This is a compilation from Dead Broke Rekerds out of New York. The CD came in a clear sleeve with a paper insert. The cover of the insert has a fuzzy picture of the Banana Splits on it (The Banana Splits Adventure Hour was a TV show with both live action and animated segments that ran from 1968 to 1970. The Banana Splits were a band—Barry White was one of the studio musicians!—and they actually released an album in 1968.), which would be nicer if it were in color (although I do understand the difference in cost between color and black and white copies!). The back of the insert has the list of bands and songs typed out and a weird picture of a frog with a hand coming out of its mouth, apparently cut out and glued or taped to the paper and then copied. Evidently a low budget, DIY production, which I can appreciate. More importantly, there are twenty-three songs on the sampler for people to check out. The recording levels are a bit inconsistent. Unfortunately, there were not many songs that I got very enthusiastic about. Standouts for me included Bad Blood Revival (heavy, slowish stuff that was probably one of the more “weird” songs on the comp), The Closet Fairies (energetic and very short, with a kind of whiney, annoying voice that I like), Iron Chic (two songs by them on this comp—one that had an intro that reminded me of the Marked Men—rocky and punky; the singer has a voice that reminds me of the guy from Hagfish), Dragonzord (a more sparse song; it almost sounds like it could be just one guy with a nice voice playing guitar and singing on a street corner), and Shang-A-Lang (a noisy, delightful mess that didn’t necessarily sound like but yet reminded me of the energy of the Bananas or this Bike Is A Pipe Bomb). I think that most of the rest of the stuff on the comp is just not the type of music that really gets me going. Many of the bands are clearly very competent, some probably have fun and enthusiastic live shows, and there are definitely a few that I know have a good following and diehard fans (Onion Flavored Rings being one), but to me there didn’t seem to be much that seemed very fresh or atypical. One or two songs in particular I actively disliked. A few verged into hardcore a little, and one had some vocals that were a little crusty, but mostly the songs did not go in that direction. Disappointed (not with Dead Broke, just in general) at the complete lack of female singers on the record (although one song had a woman and a man singing, and on another there might have been a female singing back up). Actually made me ruminate about the emergence of punk and the varied styles that came with it versus where punk as a genre is going these days. Although not super into it, I still tip my hat to Dead Broke for putting the energy into it to get it together –Jennifer Federico (Dead Broke)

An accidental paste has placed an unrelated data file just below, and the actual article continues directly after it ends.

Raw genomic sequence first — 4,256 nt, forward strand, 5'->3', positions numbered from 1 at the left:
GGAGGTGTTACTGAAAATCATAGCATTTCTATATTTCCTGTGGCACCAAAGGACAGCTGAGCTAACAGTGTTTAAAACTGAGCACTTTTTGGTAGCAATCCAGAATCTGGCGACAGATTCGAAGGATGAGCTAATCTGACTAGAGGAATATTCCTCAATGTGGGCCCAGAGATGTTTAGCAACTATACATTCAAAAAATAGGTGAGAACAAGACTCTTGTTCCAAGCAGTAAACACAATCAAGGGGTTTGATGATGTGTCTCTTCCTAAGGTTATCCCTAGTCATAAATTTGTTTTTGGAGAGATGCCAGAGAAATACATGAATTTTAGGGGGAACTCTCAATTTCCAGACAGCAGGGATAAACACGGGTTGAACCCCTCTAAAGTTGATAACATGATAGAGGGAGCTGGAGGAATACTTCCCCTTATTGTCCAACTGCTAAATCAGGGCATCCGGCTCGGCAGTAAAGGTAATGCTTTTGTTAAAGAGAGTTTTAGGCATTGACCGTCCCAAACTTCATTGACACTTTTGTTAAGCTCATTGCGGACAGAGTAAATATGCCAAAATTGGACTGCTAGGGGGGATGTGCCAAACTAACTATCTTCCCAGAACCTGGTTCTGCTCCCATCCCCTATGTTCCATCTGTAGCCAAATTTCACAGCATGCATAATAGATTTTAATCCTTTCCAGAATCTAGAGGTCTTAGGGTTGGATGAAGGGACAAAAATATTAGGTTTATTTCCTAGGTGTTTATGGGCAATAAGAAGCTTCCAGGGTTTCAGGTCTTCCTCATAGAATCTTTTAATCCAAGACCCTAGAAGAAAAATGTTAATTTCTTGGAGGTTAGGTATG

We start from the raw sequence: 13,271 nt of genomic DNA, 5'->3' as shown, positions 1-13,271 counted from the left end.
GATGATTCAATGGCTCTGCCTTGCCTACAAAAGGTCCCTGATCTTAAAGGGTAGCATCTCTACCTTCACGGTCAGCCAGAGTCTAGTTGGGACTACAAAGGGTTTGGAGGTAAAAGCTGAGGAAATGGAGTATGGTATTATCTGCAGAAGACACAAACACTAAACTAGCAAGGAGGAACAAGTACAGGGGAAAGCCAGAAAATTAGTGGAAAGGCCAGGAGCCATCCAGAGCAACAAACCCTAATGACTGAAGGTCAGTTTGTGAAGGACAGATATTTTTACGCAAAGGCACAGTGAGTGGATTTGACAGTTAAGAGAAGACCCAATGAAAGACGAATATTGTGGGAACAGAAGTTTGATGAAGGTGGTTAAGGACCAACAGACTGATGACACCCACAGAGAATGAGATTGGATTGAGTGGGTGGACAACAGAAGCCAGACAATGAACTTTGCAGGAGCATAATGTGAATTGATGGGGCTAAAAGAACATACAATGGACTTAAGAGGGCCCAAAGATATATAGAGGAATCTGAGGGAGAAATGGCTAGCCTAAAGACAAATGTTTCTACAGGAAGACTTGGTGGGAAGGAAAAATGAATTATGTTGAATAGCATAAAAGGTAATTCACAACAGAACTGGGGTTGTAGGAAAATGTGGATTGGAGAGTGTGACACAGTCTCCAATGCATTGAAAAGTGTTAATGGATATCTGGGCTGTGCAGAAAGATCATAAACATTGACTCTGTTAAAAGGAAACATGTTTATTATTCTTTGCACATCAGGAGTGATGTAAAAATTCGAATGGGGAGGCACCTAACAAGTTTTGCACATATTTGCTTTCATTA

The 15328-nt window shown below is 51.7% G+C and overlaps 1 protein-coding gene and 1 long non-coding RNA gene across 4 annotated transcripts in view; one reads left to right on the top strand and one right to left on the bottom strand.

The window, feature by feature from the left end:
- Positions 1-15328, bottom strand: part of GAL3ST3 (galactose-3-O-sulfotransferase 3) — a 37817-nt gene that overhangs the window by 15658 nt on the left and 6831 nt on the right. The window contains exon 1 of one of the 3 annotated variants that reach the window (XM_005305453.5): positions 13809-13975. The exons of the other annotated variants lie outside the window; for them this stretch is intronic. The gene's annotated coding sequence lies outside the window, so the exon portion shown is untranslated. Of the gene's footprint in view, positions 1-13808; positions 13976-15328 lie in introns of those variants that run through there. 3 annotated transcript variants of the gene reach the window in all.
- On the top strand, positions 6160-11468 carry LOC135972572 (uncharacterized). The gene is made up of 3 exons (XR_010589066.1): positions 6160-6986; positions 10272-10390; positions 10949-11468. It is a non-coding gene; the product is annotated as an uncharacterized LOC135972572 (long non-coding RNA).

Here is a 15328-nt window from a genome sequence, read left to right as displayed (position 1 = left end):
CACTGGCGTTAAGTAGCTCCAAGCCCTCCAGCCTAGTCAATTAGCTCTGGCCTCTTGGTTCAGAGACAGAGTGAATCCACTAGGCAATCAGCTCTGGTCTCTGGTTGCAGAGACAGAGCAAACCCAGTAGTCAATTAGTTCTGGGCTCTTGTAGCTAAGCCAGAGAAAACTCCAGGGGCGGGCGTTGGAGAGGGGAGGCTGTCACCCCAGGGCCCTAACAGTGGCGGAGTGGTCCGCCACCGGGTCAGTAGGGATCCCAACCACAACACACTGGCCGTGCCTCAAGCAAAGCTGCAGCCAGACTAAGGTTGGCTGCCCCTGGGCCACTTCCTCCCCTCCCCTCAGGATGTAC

At Both Ends: 2 x 7”